The next two chapters look in detail at modern prairies (chapter 4) and woodlands (chapter 5). Mutel considers the various elements that affected the prairies, including fire suppression, domestic livestock, plowing, and draining the prairie wetlands and shows the changes that ensued, with special attention to erosion and soil compaction and loss. She then moves to what remains of the original prairies and describes various preservation attempts. Chapter 4 closes with a discussion of preservation and re-creation efforts, focusing on the ongoing debates about how and where, and the role of private landowners in prairie restoration and preservation. The next chapter follows a similar process for the oak woodlands and "bottomland forests," those that survived along rivers and streams, mostly in the eastern and southern parts of the state. Any reader who assumes that red, white, black, or bur oaks are interchangeable or "just oak trees" will be swiftly disabused of the idea as Mutel describes the layers of forest and shows in great detail why the woods of the twenty-first century are quite different in composition and productivity from those of the 1800s. As with the prairies, Mutel highlights the importance of fire, even in woodlands. The author also dwells on the reasons for Iowa's oak woodlands' current failure to reproduce as she describes the successors of the early plant associations and the efforts to preserve and re-create the older forests.
Chapter 6, "Restoring Nature's Systems," is a very general guide to conservation and restoration ecology in Iowa. Mutel addresses the reader directly, urging him or her to "get to know your land" before developing a plan for restoration or attempting to re-create what once existed. The author makes it clear that restoring Iowa's early landscape requires a great deal of effort, research, determination, and patience. She includes general techniques and lists sources and resources for more detailed information, assistance, and information about individual ecosystems. It would be beneficial for would-be restorers if Mutel gave more room to federal and state wetland laws and some of the major agencies that are involved in regulating wetlands and waterways, but she admits in the introduction that her space was limited. The final chapter, "Present Quandaries, Future Quests," shows the difficulties of restoration and preservation on a statewide scale, especially in a state that is rapidly becoming more urban as farms are sold and consolidated while their former owners move to cities and towns. Mutel lists goals that can serve as steps for individuals, groups, and agencies dedicated to preserving and restoring Iowa's environment. She does not neglect urban areas and includes examples of low-impact development (LID) such as rain gardens that intercept runoff and including drainage ways as parks and buffers.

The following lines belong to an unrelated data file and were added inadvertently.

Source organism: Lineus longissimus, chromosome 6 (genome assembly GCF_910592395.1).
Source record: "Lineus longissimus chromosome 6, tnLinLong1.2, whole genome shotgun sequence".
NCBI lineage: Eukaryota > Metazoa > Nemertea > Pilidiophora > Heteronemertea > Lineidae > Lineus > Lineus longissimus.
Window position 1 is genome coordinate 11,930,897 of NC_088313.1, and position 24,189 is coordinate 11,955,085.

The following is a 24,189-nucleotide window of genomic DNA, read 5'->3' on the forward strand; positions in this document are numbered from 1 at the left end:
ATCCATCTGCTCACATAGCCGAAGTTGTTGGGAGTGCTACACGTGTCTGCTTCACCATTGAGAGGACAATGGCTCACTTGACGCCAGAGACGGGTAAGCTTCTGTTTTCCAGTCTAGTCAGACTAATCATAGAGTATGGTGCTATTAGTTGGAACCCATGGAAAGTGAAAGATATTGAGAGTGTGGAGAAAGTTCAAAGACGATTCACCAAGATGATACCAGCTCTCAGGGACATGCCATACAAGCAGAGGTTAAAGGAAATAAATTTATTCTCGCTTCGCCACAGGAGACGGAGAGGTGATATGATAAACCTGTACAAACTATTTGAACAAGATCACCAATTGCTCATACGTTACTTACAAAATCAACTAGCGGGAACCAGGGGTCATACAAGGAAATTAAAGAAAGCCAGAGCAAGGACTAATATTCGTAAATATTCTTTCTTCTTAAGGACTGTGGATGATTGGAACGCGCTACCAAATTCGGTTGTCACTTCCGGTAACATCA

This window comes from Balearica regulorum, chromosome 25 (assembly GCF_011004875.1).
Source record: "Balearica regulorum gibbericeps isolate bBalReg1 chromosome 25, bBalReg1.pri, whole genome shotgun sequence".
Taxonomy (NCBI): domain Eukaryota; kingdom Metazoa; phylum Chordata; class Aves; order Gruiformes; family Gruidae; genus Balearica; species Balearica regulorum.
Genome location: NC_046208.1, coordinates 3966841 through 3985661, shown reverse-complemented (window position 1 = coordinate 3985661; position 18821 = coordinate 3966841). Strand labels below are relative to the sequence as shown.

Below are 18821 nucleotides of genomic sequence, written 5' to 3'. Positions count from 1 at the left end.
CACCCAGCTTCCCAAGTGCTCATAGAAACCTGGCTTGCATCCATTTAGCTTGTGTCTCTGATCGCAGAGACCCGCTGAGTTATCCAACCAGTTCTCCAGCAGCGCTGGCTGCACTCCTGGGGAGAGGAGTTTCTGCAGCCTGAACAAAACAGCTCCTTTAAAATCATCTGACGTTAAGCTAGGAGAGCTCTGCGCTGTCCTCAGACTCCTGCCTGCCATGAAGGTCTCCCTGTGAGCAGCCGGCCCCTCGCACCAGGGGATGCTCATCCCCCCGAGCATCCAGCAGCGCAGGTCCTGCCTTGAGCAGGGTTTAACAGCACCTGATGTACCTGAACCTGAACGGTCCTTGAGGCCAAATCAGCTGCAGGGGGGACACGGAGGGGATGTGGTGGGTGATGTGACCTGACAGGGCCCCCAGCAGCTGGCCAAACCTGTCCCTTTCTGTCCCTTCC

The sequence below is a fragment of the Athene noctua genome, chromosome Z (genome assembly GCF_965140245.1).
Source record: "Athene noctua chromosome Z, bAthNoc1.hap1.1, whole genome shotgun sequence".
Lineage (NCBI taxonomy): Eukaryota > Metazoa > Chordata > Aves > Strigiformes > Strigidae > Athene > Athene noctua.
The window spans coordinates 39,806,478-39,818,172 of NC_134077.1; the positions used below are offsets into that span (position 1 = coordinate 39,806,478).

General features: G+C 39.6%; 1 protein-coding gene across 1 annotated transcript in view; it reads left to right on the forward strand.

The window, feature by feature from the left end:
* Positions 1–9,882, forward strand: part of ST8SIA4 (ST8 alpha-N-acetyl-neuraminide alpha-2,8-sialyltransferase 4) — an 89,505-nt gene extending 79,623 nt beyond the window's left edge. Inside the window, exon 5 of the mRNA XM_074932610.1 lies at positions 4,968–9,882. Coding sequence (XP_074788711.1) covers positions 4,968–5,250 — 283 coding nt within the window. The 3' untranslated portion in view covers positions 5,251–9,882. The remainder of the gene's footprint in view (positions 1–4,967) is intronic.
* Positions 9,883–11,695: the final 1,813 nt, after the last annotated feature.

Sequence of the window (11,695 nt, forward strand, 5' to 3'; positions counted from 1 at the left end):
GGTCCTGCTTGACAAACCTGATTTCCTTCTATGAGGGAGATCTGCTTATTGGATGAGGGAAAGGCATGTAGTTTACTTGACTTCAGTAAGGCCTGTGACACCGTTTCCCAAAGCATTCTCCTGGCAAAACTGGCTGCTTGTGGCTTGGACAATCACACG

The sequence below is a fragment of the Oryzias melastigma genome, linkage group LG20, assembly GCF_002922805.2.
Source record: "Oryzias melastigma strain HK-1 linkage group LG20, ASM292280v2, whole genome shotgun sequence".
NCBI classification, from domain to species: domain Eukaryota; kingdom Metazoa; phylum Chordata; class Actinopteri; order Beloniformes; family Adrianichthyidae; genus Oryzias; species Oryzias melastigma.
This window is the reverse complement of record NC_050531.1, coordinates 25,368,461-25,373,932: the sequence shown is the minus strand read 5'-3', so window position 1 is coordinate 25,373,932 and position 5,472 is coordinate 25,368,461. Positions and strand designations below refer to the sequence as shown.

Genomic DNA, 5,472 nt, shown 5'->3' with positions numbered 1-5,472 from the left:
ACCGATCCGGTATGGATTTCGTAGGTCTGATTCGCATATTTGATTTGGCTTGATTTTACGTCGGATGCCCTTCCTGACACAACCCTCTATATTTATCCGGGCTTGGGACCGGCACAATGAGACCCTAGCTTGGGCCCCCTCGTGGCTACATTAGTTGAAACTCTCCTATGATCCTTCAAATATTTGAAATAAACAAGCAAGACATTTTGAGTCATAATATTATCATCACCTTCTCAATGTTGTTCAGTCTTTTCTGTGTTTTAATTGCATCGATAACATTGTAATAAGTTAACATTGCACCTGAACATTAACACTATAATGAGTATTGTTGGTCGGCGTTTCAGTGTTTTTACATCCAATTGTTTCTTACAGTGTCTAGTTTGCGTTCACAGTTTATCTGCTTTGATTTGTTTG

Mutel's book fills a niche between botanical restoration ecology, zoology monographs and articles, and literary works such as John Madson's Where the Sky Began (1982). It also covers all of Iowa's landscapes, unlike Mutel's earlier work Fragile Giants (1989), which focused on the Loess Hills. This reviewer would like to have learned more about the various wetlands and wetland restoration efforts and more about discussions concerning flood-plain restoration following the 1993 floods. A minor quibble, but it would have been helpful for the author to include the titles of the books she recommends in the text rather than providing only the parenthetical citations. The bibliography is very thorough and the appendix of plant names is useful. The illustrations are well chosen and there are enough maps that the reader gets a good sense of the area's geography, although a few more detailed maps of the major regions would have been helpful for those unfamiliar with the various rivers and subregions.
This readable, well-written work serves as an introduction to Iowa's natural history, as encouragement for restoration ecologists and interested landowners, and possibly as a textbook or classroom reading material for a college course on ecology, environmental history, or regional history. Cornelia Mutel's goals of reaching both the interested lay reader and the professional have been met in this concise volume.
historian and ecologist Cornelia F.
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If there is additional discussion of this review, you may access it through the network, at: https://networks.h-net.org/h-water.
Margaret A. Bickers. Review of Mutel, Cornelia Fleischer, The Emerald Horizon: The History of Nature in Iowa.
H-Water, H-Net Reviews.